I have been teaching a BMET program since the fall of 1992 and after 25 years of teaching I still consider myself a Biomed Tech or BMET. So just about anything I learn in my career as an educator I’m always relating it back to my background as a Biomed Tech. The first day back to school after the holiday break this year was a training session held by a Washington lawyer with the Department of Education. This training was about websites and distance learning and some of the federal regulations which must be adhered to for compliance with the Office of Civil Rights (OCR). I’m sure I knew the OCR was a part of the Department of Education but for the life of me I could not remember that. But, it’s true, the Office of Civil Rights is under the Department of Education. It’s apparent once you read the OCR’s mission statement which reads: OCR’s mission is to ensure equal access to education and to promote educational excellence through vigorous enforcement of civil rights in our nation’s schools.
Many reading this may have much experience in dealing with federal codes and standards. The reason may stem from another mission statement from a federal department. The U.S. Department of Health & Human Services (HHS) mission statement is to enhance and protect the health and well-being of all Americans. We fulfill that mission by providing for effective health and human services and fostering advances in medicine, public health, and social services. I must say when you read this mission statement it’s hard to not agree with what it says. It seems easy enough to enhance and protect the health and well-being of all Americans. However, we all know in the HTM field that fulfilling this mission statement is very difficult. Exactly how do you enhance and protect the health of all Americans? It starts with ensuring the equipment is safe, reliable, and accurate. Of course, we all know that as we strive to fulfill these statements it seems to get increasingly difficult.
As I sat in my training session I began to think about how difficult it was going to be to implement all the requirements I was listening to. I began to think about something Ode Kiel once told me about Joint Commission regulations, “Say what you do and do what you say.” Sounds simple until you must implement this into the workings of a large organization such as a health care facility or an institute of higher learning.
Like many regulations, the first reaction is “This is crazy, why do I have to do this?” I have been teaching online classes for many years and find many resources to use in the classroom including different YouTube videos. However, our presenter shared with all in attendance that all websites should be designed to be accessible to individuals with disabilities. So, what did this mean to me? All YouTube videos must be captioned to be used in the course. I must caption the videos or take them down because a disabled student could file a discrimination case. Many of the educators in the room felt this did not apply to them because they did not have a disabled student in their class. Our presenter quickly noted that all websites should be designed to be accessible to individuals with disabilities. Some of the instructors had very reasonable arguments to some of these regulations, including an instructor from the speech language pathology program. The videos must be captioned so students with partial or complete hearing loss can understand what the video is talking about. The instructors were insistent that a student with hearing loss could not progress in the program because you must be able to hear the sounds a patient/client is making to help them with their language skills. The presenter said it’s OK for the student not to progress because of a disability; however having disability accessible websites is still a law we must abide by.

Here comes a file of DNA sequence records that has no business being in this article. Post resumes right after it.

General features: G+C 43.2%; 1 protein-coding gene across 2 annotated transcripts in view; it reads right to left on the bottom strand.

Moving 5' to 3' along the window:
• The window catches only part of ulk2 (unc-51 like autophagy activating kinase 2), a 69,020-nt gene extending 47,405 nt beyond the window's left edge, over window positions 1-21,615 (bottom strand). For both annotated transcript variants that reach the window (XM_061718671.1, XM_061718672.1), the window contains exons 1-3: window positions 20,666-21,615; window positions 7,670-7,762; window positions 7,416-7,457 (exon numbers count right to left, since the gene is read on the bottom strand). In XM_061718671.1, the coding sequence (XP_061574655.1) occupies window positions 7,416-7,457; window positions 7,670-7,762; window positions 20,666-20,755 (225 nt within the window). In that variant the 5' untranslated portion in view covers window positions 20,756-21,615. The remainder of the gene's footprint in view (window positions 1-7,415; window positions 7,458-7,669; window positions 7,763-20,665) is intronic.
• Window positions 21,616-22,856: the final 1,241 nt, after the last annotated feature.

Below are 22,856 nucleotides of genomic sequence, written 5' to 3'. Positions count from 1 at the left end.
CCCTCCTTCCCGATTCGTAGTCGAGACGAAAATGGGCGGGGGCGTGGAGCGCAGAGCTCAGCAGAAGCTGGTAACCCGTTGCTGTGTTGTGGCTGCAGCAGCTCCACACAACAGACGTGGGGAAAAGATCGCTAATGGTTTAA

I kind of stewed about this for a day or two as I’ve never known a BMET to be blind or deaf. But, after a few days thinking about it I did come to realize that a blind person could make a great technician as a phone support personnel. Yes, certain accommodations would have to be implemented such as brail schematics etc. but one could possibly perform as a BMET in a little different role than a BMET in the hospital environment. We may see government regulations as nothing but a hindrance but they are actually in place for good reasons. So, the next time you encounter a regulation or a rule that doesn’t make sense to you, step back and take a look from a different angle.
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